Do Steel Consumption and Production Cause Economic Growth?: A Case Study of Six Southeast Asian Countries

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Ra, Hee-Ryang
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Institute of International Affairs, Graduate School of International Studies, Seoul National University
Journal of International and Area Studies, Vol.15 No.1, pp. 1-15
Steel productionSteel demandeconomic growthGranger causalityCointegrationSoutheast Asian countries
This study aims to determine the factors of sector gains and labor shifts on poverty of Vietnam, and

examine how far the effects of these two factors on poverty reduction have changed over time. The

empirical analysis utilizes data from the Vietnam Household Living Standards Survey in 1998 and

2002. As a result, agricultural sector has been central to the strong poverty reduction experienced by

Vietnam over the last decade. Around 60% of the aggregate decline in poverty indicators originated

from improvement in income of farmers. Lower poverty incidence of all the remaining sectors jointly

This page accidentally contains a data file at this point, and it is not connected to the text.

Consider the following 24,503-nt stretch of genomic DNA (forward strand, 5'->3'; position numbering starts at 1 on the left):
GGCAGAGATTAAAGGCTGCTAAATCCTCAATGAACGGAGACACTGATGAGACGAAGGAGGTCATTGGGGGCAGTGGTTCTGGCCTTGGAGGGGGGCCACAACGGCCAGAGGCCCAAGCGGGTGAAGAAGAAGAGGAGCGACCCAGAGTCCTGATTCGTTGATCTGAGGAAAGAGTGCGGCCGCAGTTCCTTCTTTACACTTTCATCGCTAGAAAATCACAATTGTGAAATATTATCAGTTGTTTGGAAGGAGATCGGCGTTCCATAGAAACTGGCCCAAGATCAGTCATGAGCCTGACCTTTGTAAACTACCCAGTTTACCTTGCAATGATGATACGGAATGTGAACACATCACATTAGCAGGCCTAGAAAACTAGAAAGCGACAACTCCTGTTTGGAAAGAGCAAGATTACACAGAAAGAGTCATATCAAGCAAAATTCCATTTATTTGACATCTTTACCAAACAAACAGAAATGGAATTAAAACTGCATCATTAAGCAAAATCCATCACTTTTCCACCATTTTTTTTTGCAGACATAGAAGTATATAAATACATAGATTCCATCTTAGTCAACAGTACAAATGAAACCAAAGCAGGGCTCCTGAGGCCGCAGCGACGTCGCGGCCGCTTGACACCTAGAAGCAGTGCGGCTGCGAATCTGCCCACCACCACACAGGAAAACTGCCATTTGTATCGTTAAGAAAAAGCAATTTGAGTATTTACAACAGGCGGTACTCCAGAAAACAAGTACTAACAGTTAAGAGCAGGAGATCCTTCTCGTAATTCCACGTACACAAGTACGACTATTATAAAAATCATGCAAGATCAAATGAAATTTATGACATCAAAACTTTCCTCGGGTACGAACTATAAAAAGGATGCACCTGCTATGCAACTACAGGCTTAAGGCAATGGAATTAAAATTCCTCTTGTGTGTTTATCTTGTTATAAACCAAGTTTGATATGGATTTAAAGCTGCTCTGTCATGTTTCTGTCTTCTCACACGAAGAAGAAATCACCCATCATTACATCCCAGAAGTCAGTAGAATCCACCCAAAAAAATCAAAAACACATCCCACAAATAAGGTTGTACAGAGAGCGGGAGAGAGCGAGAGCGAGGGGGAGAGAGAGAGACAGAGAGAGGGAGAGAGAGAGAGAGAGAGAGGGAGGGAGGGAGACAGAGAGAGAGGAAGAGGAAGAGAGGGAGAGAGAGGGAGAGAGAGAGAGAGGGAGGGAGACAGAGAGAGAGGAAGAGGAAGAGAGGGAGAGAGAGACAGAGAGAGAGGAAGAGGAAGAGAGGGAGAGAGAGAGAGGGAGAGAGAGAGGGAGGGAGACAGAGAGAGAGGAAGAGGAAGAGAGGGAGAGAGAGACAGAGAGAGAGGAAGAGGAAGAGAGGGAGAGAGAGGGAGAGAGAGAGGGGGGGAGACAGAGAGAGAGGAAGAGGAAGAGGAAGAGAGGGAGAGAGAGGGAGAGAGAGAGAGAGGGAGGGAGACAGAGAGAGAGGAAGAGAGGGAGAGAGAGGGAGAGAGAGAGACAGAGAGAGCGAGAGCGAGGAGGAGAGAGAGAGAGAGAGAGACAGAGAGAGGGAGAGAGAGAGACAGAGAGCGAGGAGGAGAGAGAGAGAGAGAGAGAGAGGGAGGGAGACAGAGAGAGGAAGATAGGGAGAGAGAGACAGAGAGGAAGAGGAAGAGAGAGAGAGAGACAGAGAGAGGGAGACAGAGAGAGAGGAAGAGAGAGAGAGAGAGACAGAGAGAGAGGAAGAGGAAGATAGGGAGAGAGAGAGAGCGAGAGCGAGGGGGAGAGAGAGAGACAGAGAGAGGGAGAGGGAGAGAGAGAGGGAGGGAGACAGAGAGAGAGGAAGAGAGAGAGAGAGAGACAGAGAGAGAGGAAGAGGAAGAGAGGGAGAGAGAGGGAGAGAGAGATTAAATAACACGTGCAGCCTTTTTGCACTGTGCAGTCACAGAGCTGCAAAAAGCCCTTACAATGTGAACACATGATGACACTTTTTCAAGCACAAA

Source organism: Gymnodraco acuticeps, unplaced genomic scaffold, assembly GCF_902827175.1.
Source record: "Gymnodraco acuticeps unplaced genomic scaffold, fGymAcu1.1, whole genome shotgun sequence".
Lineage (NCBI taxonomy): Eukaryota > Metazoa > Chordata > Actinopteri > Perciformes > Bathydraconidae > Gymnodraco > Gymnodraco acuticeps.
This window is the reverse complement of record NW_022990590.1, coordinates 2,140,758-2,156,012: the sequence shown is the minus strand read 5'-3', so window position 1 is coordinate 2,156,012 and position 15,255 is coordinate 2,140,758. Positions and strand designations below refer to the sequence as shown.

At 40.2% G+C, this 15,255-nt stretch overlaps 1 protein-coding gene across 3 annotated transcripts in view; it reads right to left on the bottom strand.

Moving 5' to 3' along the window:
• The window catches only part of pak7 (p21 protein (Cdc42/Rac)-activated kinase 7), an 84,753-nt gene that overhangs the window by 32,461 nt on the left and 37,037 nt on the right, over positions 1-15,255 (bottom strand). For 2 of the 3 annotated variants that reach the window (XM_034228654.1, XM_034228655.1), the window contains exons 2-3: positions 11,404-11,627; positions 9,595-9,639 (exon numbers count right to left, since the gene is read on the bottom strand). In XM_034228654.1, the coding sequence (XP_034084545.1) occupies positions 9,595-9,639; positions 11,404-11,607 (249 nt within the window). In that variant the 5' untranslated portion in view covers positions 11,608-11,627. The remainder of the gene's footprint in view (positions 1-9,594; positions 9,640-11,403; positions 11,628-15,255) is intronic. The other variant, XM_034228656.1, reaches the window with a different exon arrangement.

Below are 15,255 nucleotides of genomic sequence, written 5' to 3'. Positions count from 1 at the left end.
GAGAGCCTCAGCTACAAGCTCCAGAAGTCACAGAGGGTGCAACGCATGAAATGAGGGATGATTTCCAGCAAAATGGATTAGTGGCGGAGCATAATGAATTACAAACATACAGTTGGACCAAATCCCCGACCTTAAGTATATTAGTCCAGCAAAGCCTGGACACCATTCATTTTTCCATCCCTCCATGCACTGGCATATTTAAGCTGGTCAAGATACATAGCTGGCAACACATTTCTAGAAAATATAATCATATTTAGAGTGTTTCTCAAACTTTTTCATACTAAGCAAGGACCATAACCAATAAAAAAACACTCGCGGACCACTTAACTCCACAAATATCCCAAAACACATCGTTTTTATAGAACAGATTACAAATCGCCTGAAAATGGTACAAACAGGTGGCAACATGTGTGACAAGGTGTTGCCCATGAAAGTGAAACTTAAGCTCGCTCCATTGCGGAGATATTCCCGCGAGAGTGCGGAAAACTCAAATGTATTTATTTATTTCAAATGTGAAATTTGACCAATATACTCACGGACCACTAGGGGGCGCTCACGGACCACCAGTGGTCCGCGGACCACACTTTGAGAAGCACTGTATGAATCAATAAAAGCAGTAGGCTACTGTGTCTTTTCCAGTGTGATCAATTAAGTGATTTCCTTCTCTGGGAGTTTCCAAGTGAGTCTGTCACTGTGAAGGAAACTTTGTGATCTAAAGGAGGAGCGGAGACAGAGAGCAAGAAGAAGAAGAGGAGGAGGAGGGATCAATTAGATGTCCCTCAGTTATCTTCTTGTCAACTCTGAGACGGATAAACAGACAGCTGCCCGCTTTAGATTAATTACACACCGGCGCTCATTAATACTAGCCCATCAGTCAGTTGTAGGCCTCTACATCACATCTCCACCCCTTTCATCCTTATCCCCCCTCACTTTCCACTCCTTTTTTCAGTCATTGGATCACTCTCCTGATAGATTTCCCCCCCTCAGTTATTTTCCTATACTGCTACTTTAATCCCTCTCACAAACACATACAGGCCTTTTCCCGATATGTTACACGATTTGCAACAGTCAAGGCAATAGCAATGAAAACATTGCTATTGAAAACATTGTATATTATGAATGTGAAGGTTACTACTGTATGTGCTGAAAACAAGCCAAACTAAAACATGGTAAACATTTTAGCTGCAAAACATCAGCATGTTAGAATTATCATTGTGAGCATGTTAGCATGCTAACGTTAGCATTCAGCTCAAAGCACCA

accounted for around 30% and 20% of the national fall in poverty indices in 1993-1998 and 1998-2002

respectively. In contrast, as a result of quicker movements from low productivity sectors to higher

productivity ones, labor shifts evolved as a more important contributing factor to poverty reduction in

the same period. The highest concentration and severity of the two farmer groups, and their impressive

participation in the reduction of aggregate poverty as pointed out in this study convey a strong

message to policy makers, which implies that policies to reduce poverty in Vietnam must continue to

reach farmers if a considerably further reduction in poverty is to be achieved.
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Graduate School of International Studies (국제대학원)Dept. of International Studies (국제학과)Journal of International and Area StudiesJournal of International and Area Studies vol.15 (2008)
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